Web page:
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One common, but slightly incorrect explanation for flight involves Bernoulli's Law. (Source: Getty)

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How on Earth do planes fly?

Tuesday 17th November 2015 11:51 am

Seeing a plane get off the ground is an amazing sight! Dr Karl investigates the science of flying planes.

I always get amazed when I see that giant double-decker plane, the Airbus-380. I wonder to myself — how on Earth do they get that off the ground. It weighs nearly 600 tonnes, as much as a small ship — and yet it flies.

How does it fly? Well, the answer is kind of “complicated”, but it’s related to Newton’s famous Third Law of Motion — “For every action, there is an opposite but equal reaction”.

An important fact to realise is that air has weight. This was first discovered in 1640, by the physicist, Evangelista Torricelli. That’s right, air has weight, even if it is invisible. Down at sea-level, a cubic metre of air weighs about 1.25 kilograms.

This applies to our 600-tonne passenger plane cruising at 900 kilometres per hour at some 40,000 feet.

First, the plane is moving forwards, because it’s pushing air backwards from its four jet engines. These forces are in balance, because it’s cruising at a constant velocity of 900 kph.

Second, the plane is staying up at a constant 40,000 feet, because it’s pushing air down.

Think of a tiny plane, such as the single-engined, four-seater Cessna 172. It weighs just over a tonne. When it’s flying at 220 kilometres per hour, its wings are pushing vertically downwards some five tonnes of air each second.

That brings us back to Newton’s Third Law, “For every action, there is an equal but opposite reaction”.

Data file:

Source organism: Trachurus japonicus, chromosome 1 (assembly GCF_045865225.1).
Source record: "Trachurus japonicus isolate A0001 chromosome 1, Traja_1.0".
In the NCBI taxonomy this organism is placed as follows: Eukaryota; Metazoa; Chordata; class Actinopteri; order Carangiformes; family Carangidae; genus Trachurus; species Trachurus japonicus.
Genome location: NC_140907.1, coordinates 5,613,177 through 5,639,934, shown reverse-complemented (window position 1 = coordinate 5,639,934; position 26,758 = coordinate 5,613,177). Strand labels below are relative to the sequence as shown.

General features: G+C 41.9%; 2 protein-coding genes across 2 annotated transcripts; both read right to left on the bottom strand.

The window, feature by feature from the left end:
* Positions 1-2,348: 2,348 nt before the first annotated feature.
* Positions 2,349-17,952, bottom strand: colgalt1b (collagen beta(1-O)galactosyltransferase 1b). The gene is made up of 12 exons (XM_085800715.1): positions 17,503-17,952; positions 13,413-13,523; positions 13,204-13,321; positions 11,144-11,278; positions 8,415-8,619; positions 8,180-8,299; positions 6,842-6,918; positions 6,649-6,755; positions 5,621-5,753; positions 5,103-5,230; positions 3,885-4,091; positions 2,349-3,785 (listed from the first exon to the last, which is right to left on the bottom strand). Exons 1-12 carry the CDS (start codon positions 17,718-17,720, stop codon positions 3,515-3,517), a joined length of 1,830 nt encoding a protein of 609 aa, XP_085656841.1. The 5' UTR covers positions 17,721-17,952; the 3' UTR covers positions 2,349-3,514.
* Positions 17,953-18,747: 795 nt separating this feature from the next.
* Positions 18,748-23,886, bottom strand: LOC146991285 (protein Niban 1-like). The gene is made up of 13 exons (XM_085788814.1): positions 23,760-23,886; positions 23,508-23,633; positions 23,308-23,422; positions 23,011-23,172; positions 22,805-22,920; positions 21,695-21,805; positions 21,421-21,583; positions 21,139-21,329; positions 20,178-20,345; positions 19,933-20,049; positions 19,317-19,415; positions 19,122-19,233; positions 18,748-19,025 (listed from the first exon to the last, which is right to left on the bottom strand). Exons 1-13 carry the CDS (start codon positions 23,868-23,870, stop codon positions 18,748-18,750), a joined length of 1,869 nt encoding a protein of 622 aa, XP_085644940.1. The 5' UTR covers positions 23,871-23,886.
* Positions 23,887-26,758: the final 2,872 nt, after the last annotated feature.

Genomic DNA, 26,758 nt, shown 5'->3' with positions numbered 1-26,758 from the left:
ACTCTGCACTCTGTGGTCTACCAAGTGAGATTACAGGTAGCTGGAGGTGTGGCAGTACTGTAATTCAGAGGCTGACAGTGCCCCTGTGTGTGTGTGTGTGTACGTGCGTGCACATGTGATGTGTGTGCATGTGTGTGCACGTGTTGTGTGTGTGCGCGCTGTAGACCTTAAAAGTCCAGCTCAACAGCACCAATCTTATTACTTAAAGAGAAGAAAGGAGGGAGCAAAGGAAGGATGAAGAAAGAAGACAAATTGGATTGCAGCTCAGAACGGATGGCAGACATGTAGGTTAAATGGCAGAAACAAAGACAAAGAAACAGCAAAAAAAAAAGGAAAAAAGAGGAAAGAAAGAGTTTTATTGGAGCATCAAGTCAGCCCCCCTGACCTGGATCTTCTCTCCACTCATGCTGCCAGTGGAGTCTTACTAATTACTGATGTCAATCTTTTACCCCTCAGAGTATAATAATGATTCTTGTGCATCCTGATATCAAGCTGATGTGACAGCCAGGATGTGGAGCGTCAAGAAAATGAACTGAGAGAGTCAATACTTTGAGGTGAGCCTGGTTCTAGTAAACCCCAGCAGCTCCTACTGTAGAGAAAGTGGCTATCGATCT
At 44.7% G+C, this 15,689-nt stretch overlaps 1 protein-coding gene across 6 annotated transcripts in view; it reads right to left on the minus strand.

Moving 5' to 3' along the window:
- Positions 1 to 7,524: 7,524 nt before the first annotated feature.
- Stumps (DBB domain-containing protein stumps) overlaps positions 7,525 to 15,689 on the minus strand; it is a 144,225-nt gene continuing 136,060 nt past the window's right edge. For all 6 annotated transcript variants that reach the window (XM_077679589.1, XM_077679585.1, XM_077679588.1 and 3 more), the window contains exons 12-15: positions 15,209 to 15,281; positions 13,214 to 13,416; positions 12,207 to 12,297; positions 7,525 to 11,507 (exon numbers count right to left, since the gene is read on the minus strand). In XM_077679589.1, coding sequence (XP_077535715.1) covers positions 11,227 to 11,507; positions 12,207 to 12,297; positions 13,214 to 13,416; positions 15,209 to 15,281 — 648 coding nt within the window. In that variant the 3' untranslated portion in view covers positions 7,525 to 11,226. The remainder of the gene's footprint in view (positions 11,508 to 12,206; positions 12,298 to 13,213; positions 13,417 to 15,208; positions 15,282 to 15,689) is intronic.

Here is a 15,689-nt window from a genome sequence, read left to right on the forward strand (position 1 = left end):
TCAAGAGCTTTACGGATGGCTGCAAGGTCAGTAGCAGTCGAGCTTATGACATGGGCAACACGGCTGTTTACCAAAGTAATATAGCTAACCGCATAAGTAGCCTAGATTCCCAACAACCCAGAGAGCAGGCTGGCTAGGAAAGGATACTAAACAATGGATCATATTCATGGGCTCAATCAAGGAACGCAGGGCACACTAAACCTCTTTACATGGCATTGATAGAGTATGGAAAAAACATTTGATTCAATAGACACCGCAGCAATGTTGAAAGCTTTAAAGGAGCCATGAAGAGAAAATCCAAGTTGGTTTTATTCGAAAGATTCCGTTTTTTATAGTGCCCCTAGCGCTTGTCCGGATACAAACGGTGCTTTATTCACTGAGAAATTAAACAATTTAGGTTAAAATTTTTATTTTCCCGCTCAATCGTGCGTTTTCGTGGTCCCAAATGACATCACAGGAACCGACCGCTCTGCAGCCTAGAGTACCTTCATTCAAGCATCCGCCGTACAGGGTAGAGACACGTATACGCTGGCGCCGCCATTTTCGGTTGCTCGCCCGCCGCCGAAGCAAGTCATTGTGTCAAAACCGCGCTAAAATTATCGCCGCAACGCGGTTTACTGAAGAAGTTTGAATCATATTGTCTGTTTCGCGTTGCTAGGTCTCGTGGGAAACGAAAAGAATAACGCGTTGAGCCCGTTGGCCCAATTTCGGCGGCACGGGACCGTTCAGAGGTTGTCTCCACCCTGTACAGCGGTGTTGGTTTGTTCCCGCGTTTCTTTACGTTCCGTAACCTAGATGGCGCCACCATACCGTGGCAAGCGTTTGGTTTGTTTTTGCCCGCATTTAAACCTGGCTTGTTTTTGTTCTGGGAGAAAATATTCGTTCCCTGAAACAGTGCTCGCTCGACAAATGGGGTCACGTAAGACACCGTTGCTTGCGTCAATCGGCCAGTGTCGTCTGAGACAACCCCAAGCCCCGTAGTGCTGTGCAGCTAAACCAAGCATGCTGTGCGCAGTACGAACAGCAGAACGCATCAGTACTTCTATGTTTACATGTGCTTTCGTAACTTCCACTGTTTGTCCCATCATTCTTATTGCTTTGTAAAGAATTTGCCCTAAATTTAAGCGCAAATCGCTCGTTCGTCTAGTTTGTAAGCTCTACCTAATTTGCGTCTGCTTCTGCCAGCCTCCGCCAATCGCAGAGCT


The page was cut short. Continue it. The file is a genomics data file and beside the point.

One common (but slightly incorrect) explanation for flight involves Bernoulli’s Law. This explanation claims that the air is split when it is hit by the front of the wing, and then meets up again at the back of the wing. It also says that since the wing is kind of flattish on its bottom surface, and curved on its upper surface, the distance that the air has to travel is slightly greater on the top surface. Following on from this, because the air on top has to travel further to meet up again at the back of the wing, it has to travel faster. Sounds reasonable.

And then Bernoulli’s Law tells us that if a packet or streamline of moving air travels faster, then the pressure drops. So because we have lower pressure on the top surface of the wing, and higher pressure underneath, the wing rises upward, carrying the plane with it.

There are a few problems with this explanation.

First, how does the air “know” that it has to meet up again at the back of the wing?

Second, tests in a wind tunnel show us that it doesn’t meet up. In fact, the air on top of the wing travels much faster, and gets to the back of the wing first.

Third, this explanation totally ignores the viscosity (or resistance to flow) of the air. But you can get around this by applying some fancy physics called the Kutta-Joukowski condition.

And fourth, and this one is a doozy, if Bernoulli is the only explanation, how does a plane fly upside down?

It turns out that Bernoulli is a minor part of the explanation of flight, but the major part is angle of attack.

Imagine you’re in a swimming pool, and you’re moving a table-tennis paddle horizontally through the water — edge first. The paddle moves horizontally. Now tilt the paddle upwards a little at the front. As you move it through the water, the paddle tries to rise towards the surface. Yup, Newton’s Third Law again.

So on large long-haul passenger jets, the wings are stuck onto the long body (or fuselage) at an angle of about 5-10 degrees, tilted upwards at the front. This means that while the wings are angled upwards, the body is flying straight through the air, like a horizontal pencil.

The big advantage of the horizontal body is that the plane gets maximum fuel economy, because the wind resistance is less. And another advantage is that when the flight attendants push those heavy food trolleys along the aisles, they don’t have to push them uphill …


This blog first appeared on Dr Karl's Great Moments in Science

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